DUI Field Sobriety Tests
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Law enforcement officers often give individuals who they suspect of operating a motor vehicle while under the influence of alcohol or drugs what is known as a field sobriety test. The results of these tests or exercises are completely subjective in grading to determine if you are impaired, and by some, considered exercises of an abnormal nature. It is the arresting officers discretion that determines whether or not you have passed or failed the field sobriety exercises. If you have been arrested, the officer has failed you regardless of how well you performed. Be mindful of this before agreeing to perform these tests.
This page is to inform you of the various field sobriety tests, the subjectivity of those tests, and the legal provisions regarding these test, including chemical and physical tests.
The Walk and Turn.
This is the exercise that requires you to stand with one foot directly in front of the other foot while the officer tells you the instructions. If you lose balance and move your feet while listening to the instructions - one point is scored against you. If you do not then perform the exercise flawlessly - it's another point scored against you. Receiving 2 points is all that is needed to fail this test.
In this test, The Officer is looking for the following:
- Balance: Whether or not you are lifting your arms more than 6 inches from you side.
- Heel to Toe: Whether or not you your feet touch heel to toe as you walk. Only 1/2 inch space is acceptable. In this test there are nine steps forward, nine steps back, which gives you 18 chances to fail.
- Turning Around: In this step, the officer is required to demonstrate how you are suppose to turn around. Often incorrectly instructed, which leads to very few drivers doing this step correctly.
One Leg Stand.
This exercise requires the driver to stand on one leg while for 30 seconds. It is not required that the driver count to 30, only that he hold his foot up for thirty seconds.
In this test, The Officer is looking for the following:
- Swaying: While there is no measuring criteria (such as 2 or 3 inches from side to side) the officer expects you to stand perfectly still or the officer will assess a point against you.
- Using Arms for Balance: losing your balance only once will cause almost anyone to sway or raise their arms, which will automatically give you two points and result in a failed sobriety test.
- Hopping: If you are unable to hop on one leg without loosing your balance, you are on your way to failing the sobriety test.
- Puts Foot Down: If you set your foot down numerous times during this 30 second exercise, you will fail the sobriety test.
Horizontal Gaze Nystagmus.
Also known as the "follow the pen test." While this test is currently not allowed in evidence except by specially trained law enforcement officers, it is sometimes used to establish probable cause to arrest people for DUI. The officer holds a pen or similar object in front of your face and asks you to follow it with your eyes. The idea behind this test is that it will show the law enforcement officer when your eyes start the uncontrolled shaking call nystagmus.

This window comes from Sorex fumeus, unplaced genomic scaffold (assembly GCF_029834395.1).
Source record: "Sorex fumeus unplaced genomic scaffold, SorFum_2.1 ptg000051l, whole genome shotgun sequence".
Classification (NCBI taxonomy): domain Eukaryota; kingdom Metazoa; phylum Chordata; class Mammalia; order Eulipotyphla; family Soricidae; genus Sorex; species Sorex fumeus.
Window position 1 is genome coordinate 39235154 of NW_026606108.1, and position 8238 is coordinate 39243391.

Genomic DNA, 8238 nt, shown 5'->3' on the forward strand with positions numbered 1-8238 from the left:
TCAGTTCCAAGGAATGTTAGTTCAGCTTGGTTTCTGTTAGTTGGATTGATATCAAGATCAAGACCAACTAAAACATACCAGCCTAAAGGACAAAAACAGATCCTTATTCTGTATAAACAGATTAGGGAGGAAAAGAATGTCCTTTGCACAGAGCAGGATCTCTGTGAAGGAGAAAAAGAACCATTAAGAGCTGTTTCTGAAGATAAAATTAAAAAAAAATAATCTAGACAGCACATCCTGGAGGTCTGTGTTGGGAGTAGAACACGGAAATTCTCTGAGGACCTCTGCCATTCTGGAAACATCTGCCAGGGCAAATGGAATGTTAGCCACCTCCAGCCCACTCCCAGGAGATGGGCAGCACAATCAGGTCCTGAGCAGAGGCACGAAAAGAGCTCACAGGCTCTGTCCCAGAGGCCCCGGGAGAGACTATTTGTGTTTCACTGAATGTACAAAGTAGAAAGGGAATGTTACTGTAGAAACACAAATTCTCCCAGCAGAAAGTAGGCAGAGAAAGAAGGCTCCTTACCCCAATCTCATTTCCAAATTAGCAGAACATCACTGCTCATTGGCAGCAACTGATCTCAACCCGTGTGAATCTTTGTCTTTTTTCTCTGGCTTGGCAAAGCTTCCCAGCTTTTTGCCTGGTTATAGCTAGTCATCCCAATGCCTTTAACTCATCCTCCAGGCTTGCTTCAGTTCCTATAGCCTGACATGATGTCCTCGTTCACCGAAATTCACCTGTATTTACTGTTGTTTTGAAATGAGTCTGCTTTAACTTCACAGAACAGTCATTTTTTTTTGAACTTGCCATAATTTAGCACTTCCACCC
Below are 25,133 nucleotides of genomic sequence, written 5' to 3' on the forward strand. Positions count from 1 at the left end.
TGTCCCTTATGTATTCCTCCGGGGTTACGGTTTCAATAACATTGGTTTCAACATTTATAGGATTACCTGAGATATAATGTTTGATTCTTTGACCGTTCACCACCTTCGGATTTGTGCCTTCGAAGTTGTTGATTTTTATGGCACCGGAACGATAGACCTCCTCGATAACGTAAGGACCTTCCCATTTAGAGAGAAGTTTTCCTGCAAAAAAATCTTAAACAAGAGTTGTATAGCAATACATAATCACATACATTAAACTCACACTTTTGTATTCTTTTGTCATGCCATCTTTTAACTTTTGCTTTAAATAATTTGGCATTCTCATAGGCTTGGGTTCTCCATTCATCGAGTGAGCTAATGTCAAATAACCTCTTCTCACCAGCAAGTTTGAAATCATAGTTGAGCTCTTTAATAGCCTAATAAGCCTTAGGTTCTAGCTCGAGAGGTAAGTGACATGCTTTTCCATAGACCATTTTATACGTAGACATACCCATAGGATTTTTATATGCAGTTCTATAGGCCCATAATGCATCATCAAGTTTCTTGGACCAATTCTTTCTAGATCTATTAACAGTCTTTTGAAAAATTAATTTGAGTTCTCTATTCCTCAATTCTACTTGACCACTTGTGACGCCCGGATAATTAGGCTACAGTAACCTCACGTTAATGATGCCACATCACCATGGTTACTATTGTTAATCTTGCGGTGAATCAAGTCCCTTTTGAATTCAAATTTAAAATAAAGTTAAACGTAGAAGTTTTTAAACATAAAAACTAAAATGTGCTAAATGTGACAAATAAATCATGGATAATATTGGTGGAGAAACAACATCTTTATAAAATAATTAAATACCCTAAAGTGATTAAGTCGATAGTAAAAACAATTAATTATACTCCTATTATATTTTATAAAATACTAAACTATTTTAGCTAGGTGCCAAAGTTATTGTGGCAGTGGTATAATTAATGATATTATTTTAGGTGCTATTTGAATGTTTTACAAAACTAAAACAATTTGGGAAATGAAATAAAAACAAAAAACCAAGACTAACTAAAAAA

Chemical or Physical Test Provisions (Implied Consent Law)-s. 316.1932, F.S., s. 316.1933, F.S., s. 316.1934, F.S, s. 316.1939, F.S.
- Refusal: Refusal to submit to a breath, urine, or blood test is admissible as evidence in DUI criminal proceedings. Second or subsequent refusal is a misdemeanor of the first degree.
- Driver License Suspension Periods: First refusal, suspended for 1 year. Second or subsequent refusals, suspended for 18 months.
- Commercial Driver License Disqualification Periods: First refusal in a commercial motor vehicle, disqualified for 1 year. Second or subsequent refusals in a commercial motor vehicle, disqualified permanently. No hardship reinstatement permitted.
- Forceful Withdrawal of Blood: If necessary, blood may be withdrawn in DUI cases involving serious bodily injury or death by authorized medical personnel with the use of reasonable force by the arresting officer, even if the driver refuses.
- Unconscious: Any person who is incapable of refusal by reason of unconsciousness or other mental or physical condition shall be deemed not to have withdrawn his consent to such test. A blood test may be administered whether or not such person is told that his failure to submit to such a blood test will result in the suspension of his privilege to operate a motor vehicle.
- Portable Alcohol Breath Testing Devices: Authorized by s.322.2616, F.S., for persons under the age of 21. Reading is admissible as evidence in any administrative hearing conducted under s. 322.2616, F.S.
At Cohen Law, P.A., we understand the uncertainty you may experience when charged with a DUI crime, the severity of penalties if convicted, and the impact a conviction may have on your life. We defend those charged with a DUI crime while aggressively protecting your legal rights.
Over the years we have successfully provided professional DUI defense legal services for countless Lakeland, Florida and Polk County area residents. Do not leave your future and reputation to chance. Make sure your legal rights are protected and you voice is heard.
Protect your rights by seeking the legal advice and representation of an experienced Lakeland DUI Criminal Defense Attorney / Lawyer.
Contact Lee A. Cohen at 863.646.7636 in the Lakeland, Winter Haven, Bartow, Polk County, and Central Florida Area.
COHEN LAW, P.A.
5430 Strickland Avenue,
Lakeland, FL 33812
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